Target announced recently that it no longer will separate toys, bedding, home decor or entertainment products into sections based on gender.
No more “girls’ building sets” signs pointing customers to the pink K’nex. No more pink or glittery backdrops denoting princess dolls. Care Bears will cavort freely with superheroes, and Barbies with action figures.
This doesn’t mean, of course, that hyper-genderized versions of toys no longer exist.
But the retailer’s decision that “in some departments … suggesting products by gender is unnecessary” has sparked conversation and advanced a cause that deserves advancing.
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Children should feel free to play with the toys that most interest them.
This could be the feminist “Free To Be You and Me” album from my childhood talking, but I’ve always thought it was ridiculous to have “girly” versions of basic toys, such as puzzles or building blocks, or to discourage boys from playing with dolls or kitchen sets.
Nevertheless, I more than once have fallen victim to gender marketing.
Around the time my daughter, Hannah, turned 1, she got a Little Tikes cruising toy. One version of the toy, I noticed, was bright blue, red and yellow and labeled “Push-and-Ride Racer.” Another version, designed exactly the same but colored pink, blue and white, was the “Push-and-Ride Doll Walker.”
She got the doll walker. Hannah quickly propped a white stuffed-animal bunny into the seat and pushed that thing around the house, outside, up and down the driveway and sidewalk. We called it Bunny Bike.
A few years later, when our son was ready for a toy to ride and push around, my husband and I shamelessly retrieved Bunny Bike from the basement, introduced it to Jack, and off he went, stuffed bunny and all. We briefly wondered whether we should replace the toy with its more masculine version, but we didn’t, thank goodness. Jack never cared, and neither did we.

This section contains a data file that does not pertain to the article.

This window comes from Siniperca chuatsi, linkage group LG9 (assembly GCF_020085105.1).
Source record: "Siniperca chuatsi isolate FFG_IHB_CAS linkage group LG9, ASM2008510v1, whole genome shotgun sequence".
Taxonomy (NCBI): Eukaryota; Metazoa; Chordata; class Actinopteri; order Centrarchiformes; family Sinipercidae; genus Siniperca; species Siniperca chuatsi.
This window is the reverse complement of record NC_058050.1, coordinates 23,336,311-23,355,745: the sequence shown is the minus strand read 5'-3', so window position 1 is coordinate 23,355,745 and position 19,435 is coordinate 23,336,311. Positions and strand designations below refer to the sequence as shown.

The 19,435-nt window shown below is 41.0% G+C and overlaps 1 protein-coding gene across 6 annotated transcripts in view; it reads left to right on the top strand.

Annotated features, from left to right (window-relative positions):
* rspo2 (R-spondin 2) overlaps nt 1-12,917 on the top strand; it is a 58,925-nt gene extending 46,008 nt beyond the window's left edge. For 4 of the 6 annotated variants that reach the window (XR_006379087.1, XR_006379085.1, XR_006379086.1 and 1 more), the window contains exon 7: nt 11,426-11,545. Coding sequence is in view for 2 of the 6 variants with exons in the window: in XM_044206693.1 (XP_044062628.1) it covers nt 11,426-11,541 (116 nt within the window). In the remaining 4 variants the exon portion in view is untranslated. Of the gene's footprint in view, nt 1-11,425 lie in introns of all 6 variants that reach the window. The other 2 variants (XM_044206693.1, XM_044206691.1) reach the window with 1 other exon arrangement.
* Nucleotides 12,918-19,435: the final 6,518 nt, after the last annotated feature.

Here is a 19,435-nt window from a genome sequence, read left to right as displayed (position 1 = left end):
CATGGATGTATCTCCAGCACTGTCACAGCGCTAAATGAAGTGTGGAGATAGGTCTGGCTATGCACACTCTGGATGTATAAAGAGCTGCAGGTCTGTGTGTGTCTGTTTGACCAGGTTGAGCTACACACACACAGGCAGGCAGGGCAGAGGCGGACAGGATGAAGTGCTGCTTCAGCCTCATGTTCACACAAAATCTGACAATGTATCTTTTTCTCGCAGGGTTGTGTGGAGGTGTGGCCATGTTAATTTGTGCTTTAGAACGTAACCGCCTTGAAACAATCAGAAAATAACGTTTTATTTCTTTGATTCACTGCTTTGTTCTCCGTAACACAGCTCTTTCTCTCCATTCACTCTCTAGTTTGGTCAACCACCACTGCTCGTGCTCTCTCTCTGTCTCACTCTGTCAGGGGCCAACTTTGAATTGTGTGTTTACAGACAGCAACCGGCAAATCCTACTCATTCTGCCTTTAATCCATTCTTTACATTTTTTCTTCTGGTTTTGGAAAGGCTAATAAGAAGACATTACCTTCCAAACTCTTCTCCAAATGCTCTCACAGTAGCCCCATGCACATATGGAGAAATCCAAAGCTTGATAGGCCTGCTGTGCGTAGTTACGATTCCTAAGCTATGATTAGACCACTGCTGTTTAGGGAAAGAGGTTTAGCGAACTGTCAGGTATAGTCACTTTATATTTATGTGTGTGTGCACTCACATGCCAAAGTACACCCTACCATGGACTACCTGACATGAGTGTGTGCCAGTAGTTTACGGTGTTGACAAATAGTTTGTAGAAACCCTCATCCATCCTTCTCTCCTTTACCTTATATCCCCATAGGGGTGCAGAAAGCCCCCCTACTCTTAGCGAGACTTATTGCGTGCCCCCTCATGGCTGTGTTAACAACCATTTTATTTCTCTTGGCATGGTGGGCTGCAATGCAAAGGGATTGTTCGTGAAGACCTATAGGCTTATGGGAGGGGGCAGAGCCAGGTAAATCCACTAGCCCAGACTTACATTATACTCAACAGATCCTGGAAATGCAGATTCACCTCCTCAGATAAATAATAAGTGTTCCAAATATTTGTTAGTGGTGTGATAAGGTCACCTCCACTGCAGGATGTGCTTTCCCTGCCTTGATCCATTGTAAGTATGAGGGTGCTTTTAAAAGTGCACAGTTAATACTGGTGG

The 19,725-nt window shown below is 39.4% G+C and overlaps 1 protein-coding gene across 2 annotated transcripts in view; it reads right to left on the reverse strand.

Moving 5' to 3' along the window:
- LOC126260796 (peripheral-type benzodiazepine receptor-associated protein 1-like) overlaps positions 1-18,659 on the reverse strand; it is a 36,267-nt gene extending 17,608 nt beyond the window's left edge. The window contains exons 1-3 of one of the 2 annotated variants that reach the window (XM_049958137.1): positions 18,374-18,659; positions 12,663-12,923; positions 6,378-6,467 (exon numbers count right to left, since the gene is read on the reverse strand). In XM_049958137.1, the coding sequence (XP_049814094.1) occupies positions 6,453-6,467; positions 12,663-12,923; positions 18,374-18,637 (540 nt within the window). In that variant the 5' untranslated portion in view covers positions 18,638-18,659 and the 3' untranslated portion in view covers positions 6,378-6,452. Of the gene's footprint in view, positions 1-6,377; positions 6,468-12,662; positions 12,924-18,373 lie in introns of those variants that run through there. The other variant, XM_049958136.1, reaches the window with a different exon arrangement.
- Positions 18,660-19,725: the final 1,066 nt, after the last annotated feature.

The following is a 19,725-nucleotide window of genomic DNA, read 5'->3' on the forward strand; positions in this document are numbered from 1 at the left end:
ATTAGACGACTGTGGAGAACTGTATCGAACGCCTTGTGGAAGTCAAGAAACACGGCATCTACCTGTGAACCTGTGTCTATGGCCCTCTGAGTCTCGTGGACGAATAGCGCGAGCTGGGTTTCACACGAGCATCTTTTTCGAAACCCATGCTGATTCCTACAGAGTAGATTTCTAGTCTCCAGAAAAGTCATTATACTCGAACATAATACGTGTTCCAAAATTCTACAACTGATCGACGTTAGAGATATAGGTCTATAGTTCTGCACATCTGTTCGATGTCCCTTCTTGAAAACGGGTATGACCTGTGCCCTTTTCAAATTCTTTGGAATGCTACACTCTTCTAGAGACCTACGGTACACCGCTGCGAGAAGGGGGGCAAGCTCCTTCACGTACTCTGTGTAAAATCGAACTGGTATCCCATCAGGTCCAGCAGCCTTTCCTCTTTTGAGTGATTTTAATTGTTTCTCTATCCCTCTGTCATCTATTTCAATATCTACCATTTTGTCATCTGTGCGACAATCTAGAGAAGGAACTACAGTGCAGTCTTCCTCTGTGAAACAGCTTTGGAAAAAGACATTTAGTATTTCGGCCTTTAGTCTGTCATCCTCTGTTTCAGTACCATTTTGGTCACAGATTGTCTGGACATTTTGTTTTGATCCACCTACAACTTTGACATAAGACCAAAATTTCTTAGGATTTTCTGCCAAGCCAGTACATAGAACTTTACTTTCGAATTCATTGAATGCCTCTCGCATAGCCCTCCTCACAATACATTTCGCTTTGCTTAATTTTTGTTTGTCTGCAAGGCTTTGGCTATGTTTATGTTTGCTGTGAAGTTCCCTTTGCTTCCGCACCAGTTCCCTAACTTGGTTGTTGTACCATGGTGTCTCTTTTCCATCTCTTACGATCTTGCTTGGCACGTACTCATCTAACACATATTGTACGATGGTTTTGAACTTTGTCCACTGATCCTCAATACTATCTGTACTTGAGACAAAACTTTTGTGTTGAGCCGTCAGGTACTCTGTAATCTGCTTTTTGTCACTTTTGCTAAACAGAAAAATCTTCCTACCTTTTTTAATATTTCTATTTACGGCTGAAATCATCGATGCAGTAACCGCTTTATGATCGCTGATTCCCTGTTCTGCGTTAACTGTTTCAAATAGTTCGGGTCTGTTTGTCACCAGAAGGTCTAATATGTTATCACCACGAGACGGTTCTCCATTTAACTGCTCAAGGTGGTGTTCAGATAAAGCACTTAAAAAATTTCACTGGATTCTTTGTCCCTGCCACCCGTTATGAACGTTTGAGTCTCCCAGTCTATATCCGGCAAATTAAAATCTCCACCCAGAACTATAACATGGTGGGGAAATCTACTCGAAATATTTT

A few years after that, when Hannah was ready for a bike with training wheels, we bought a bright pink one with white wheels and tassels on the handlebars.
What were we thinking? Not about hand-me-down possibilities, obviously, because while Hannah loved the bike, her brother soundly rejected it as “too girly.” When he was ready to ride, we drove to the store and opted for one in blue, silver and black and labeled “Major Damage.”
Unwittingly, if not unknowingly, we had played right into the toy industry’s hands. By producing and marketing different versions of the same product, companies that make toys or countless other things – soap, razors, shampoo, school supplies, you name it – dramatically increase potential sales.
Back in 2011, a YouTube video of a little girl named Riley went viral, likely because she said what so many of us were thinking:
“Why do all the girls have to buy princesses?” Riley says, standing in a toy store aisle stacked with pink-packaged baby dolls and princess clothes. “Some girls like superheroes, some girls like princesses. Some boys like superheroes, some boys like princesses!
“The companies who make these try to trick the girls into buying the pink stuff instead of stuff that boys want to buy, right?”
She’s wise, this one.